kent smith

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since Sep 05, 2010
Pennsylvania
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Recent posts by kent smith

We have had great success getting chicks from Meyer hatchery, but they are the closest commercial hatchery to us. If you go to most hatcheries at the end of the week, (they hatch and ship on Mondays and Tuesdays) you can get great deals on the excess chicks, (pennies on the dollar). There is a lady not far from us that does this and raises these unsold chicks to a couple of months old and sells them on Craig's list for a profit.
kent
4 years ago
I second the great work of the whizbang plucker, they work great. I have a trough over a rocket stove for a scalder and a tub plucker. With a good scald, I can pluck 2-4 broilers at a time in 15 seconds. Build your own or borrow one. buy the book it is cheap and it works.
kent
4 years ago

we raise Cornish cross meat birds on pasture in moveable pens in the Joel Salatin style and have no problems. From birth (day old at the post office) to butcher at 8 weeks we get 6-8 pound dressed broilers in the freezer. I keep them on the pasture and move them at least once a day, preferably twice a day and they graze about 30% of their diet. We typically loose one or two out of a batch of 50, in the past I moved the pens and crushed a few or from predators. We have raccoons and possums and they would have taken a few of any bred. We swear by moveable pens and keeping them on pasture, one of the best things for the pasture along with good cattle grazing. for our family we will do 50 this summer and plan to put between 250 -300 pounds of dressed chicken in the freezer or canned. We also do turkeys in pens on the pasture and love them. Canned turkey, parted up is fast food for us, we had turkey enchiladas for dinner tonight that came from a mason jar, it was great. check out Salatin's pens on YouTube or buy his book, it works great for us. All the horror stories of Cornish cross is hyped up by people who have not raised them in pens on pasture or try to raise them like laying hens in my opinion. A home made scalder and plucker makes butcher day about a 3 hour chore for us, with half that time in cutting up parts or wrapping whole broilers. Here is a photo of turkeys in pens out on grass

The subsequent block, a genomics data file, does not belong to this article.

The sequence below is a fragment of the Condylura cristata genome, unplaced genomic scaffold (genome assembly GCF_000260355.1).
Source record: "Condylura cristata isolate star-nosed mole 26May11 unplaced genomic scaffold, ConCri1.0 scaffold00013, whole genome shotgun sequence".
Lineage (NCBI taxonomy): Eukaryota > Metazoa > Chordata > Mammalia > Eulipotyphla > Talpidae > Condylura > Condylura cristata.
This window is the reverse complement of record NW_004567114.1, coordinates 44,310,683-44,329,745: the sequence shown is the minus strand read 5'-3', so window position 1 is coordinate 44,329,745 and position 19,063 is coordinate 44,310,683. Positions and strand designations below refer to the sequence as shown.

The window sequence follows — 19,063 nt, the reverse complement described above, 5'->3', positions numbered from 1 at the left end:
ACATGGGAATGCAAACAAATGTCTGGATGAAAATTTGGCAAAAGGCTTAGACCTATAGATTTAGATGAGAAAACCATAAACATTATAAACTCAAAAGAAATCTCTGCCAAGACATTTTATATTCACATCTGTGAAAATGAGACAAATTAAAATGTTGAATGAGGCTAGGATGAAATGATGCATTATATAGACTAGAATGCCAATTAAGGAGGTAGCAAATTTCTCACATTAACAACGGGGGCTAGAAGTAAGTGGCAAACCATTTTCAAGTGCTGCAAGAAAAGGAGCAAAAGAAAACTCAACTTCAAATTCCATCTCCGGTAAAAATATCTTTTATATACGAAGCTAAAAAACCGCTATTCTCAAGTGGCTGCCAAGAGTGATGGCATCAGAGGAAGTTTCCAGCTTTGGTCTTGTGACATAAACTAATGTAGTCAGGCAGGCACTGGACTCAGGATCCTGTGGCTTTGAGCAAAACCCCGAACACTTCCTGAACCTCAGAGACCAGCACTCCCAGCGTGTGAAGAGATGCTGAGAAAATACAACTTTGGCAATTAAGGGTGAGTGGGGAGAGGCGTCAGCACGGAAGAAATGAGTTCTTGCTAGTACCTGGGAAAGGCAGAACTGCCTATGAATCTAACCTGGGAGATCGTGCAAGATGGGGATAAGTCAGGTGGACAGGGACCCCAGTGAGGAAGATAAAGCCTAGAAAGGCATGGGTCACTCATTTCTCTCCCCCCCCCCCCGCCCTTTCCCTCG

and wrestling with a turkey before Thanksgiving.

kent










s
4 years ago
Just to weigh in on beekeeping from a non-commercial perspective. Where we live, here in NWPA European honey bees are thriving in the wild. Last year I turned down several swarms, but took 4 and did several cut out outs of native colonies, but turned down several more. I just did not have the time or the equipment to take all the swarms and cut outs offered to me. Here is my take on natural and affordable beekeeping: I like native swarms and colonies and I do not buy bees! When one considers that bees here are reproducing fairly often and that the natural colonies have had the characteristics and genetics that have encouraged them to naturally survive in this environment, I like what that offers. Considering that the queens that I get have come from colonies that are local survivors and have cross bred with 17 to 20 drones from other survival colonies, I like the genetic variations that this offers. To keep with the “local and natural” idea, I buy rough sawn local hemlock from a local Amish mill, air dry it for a couple of months, plane it and build hives, frames and other parts from this lumber, (OK it is local and at least half the price as home depot). I hope to finish building a set of rollers to mill wax foundation sheets from our own wax, especially since we do not chemically treat our bees. I also do not believe that we should be transporting the hive around, but house them year around in areas that are not exposed to pesticides and herbicides. I only wish that others with in range of our hive would stop planting GMO crops and spraying, but that will take time!